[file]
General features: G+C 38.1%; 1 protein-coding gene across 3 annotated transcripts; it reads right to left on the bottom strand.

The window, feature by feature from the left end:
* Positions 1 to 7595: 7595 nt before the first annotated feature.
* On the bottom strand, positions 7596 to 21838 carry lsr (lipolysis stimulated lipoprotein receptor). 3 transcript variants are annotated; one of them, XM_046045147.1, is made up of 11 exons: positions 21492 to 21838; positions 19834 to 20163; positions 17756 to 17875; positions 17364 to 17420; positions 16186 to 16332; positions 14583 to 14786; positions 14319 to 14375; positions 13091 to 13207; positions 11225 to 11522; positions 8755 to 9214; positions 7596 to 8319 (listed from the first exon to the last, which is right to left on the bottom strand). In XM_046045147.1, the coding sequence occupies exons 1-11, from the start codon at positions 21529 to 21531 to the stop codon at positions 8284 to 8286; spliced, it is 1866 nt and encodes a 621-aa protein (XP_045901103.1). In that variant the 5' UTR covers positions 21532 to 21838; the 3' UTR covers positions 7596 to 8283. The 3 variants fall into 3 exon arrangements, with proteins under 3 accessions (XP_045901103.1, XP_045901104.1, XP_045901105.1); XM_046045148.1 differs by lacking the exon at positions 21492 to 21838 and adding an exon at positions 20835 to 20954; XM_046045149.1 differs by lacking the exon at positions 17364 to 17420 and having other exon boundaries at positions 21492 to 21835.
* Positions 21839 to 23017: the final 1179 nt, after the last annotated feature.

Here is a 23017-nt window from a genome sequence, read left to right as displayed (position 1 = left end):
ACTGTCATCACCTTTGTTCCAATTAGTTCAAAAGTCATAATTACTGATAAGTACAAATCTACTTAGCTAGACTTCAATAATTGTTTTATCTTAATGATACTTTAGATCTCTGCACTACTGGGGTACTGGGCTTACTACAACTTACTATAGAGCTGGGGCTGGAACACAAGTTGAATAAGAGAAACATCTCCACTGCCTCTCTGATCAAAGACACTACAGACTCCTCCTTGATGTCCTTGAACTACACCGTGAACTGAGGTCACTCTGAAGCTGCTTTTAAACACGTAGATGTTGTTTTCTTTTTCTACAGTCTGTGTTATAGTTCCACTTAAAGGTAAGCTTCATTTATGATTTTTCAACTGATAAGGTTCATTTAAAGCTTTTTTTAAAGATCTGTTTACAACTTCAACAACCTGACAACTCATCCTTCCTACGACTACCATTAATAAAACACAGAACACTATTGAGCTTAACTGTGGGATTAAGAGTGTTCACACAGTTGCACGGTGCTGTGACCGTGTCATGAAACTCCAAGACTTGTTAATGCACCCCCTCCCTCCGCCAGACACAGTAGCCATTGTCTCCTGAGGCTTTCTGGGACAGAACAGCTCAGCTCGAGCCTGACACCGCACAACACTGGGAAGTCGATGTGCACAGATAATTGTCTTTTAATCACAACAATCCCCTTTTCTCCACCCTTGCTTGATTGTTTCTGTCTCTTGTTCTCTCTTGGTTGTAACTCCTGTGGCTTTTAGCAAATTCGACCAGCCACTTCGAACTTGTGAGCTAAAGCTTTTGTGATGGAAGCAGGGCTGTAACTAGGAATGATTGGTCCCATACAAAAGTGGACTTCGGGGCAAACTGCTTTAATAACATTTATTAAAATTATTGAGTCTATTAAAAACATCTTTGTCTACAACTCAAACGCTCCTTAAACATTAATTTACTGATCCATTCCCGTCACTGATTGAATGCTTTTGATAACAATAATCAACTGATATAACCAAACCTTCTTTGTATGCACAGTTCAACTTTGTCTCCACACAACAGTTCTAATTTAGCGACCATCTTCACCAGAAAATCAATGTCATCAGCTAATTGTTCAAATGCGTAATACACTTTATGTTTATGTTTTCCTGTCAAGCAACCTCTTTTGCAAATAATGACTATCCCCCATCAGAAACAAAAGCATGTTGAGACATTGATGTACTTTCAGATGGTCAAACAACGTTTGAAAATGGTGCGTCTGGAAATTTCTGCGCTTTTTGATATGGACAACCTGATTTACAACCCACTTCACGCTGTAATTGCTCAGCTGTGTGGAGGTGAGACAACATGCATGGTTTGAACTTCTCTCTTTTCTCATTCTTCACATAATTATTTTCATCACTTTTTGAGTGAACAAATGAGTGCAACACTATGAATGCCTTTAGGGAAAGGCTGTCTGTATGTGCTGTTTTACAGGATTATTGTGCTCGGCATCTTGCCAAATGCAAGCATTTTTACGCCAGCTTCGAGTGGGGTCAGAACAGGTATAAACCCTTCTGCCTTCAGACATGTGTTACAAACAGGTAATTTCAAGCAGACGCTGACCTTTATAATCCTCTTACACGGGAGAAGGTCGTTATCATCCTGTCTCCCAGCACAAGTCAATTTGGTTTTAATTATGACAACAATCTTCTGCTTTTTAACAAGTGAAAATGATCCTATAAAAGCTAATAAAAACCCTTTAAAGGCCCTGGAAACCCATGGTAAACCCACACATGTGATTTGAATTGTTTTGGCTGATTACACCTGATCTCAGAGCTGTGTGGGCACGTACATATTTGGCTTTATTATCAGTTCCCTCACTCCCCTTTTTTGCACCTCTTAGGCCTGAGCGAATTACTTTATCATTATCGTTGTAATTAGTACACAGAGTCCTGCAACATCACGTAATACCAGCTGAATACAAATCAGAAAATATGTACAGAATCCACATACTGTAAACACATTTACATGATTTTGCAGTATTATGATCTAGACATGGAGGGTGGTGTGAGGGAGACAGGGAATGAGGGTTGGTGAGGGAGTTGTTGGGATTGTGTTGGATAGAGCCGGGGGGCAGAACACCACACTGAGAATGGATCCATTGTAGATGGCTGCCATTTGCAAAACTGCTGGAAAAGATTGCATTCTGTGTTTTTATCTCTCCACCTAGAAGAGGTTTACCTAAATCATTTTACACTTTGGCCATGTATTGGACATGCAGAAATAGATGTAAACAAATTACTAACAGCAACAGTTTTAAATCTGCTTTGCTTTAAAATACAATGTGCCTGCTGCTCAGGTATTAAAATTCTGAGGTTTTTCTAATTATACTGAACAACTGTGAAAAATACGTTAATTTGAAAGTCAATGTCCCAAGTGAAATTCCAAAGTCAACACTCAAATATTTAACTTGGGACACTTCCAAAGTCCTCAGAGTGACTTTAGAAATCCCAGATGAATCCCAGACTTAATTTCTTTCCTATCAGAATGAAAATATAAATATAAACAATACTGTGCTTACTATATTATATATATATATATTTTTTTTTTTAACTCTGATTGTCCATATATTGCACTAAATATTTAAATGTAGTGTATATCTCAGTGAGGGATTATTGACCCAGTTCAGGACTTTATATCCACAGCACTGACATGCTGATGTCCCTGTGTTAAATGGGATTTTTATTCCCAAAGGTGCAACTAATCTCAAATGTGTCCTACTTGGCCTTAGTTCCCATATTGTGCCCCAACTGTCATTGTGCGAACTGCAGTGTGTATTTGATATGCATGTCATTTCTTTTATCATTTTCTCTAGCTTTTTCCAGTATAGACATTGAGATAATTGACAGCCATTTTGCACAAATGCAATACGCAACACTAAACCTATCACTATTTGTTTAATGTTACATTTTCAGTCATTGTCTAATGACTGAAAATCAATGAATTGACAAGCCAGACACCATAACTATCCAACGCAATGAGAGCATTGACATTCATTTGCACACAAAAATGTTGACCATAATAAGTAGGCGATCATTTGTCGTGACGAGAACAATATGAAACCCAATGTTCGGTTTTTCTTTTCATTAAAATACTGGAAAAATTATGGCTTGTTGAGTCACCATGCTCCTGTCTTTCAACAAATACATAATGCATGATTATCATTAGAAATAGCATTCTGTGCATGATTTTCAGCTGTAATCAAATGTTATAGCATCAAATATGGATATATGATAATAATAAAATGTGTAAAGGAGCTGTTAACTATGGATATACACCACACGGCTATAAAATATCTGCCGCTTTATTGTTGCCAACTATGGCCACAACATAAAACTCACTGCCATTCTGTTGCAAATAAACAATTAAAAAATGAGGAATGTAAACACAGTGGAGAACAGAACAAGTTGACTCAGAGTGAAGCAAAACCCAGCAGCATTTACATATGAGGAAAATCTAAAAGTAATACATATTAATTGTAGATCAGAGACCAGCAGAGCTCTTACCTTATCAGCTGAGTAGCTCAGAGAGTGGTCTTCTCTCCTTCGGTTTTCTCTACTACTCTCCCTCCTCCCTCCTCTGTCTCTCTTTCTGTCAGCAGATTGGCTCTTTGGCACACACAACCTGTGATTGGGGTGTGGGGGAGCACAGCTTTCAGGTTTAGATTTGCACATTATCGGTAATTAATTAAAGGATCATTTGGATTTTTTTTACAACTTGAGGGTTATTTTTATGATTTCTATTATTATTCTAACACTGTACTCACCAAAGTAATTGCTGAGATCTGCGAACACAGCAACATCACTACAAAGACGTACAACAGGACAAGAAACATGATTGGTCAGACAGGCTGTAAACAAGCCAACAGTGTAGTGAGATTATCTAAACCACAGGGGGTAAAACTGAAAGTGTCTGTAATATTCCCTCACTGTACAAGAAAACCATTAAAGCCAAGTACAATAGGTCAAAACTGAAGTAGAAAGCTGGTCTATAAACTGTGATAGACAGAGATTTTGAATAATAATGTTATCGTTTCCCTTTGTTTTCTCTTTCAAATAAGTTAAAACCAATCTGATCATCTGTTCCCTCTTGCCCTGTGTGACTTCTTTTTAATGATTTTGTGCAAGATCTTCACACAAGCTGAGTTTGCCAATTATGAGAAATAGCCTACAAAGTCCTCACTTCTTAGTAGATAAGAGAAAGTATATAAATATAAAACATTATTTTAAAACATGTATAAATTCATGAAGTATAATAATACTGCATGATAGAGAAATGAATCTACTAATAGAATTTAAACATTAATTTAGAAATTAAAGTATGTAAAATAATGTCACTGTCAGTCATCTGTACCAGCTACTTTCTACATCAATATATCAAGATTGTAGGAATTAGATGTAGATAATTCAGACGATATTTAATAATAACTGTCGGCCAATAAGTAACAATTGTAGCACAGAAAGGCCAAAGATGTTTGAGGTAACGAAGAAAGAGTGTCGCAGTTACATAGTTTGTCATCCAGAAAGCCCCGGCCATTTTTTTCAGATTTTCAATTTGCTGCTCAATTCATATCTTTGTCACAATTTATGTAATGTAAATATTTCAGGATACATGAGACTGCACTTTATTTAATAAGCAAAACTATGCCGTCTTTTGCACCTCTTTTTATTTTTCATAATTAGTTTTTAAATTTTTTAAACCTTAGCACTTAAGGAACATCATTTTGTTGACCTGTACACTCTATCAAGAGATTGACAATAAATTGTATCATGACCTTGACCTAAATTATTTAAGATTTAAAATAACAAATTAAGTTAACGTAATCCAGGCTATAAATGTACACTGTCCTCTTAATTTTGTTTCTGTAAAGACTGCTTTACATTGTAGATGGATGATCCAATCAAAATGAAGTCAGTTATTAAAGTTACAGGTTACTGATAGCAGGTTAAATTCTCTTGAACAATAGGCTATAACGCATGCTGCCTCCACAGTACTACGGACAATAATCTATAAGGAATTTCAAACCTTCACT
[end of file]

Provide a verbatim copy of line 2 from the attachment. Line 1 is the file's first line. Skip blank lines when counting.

The window, feature by feature from the left end: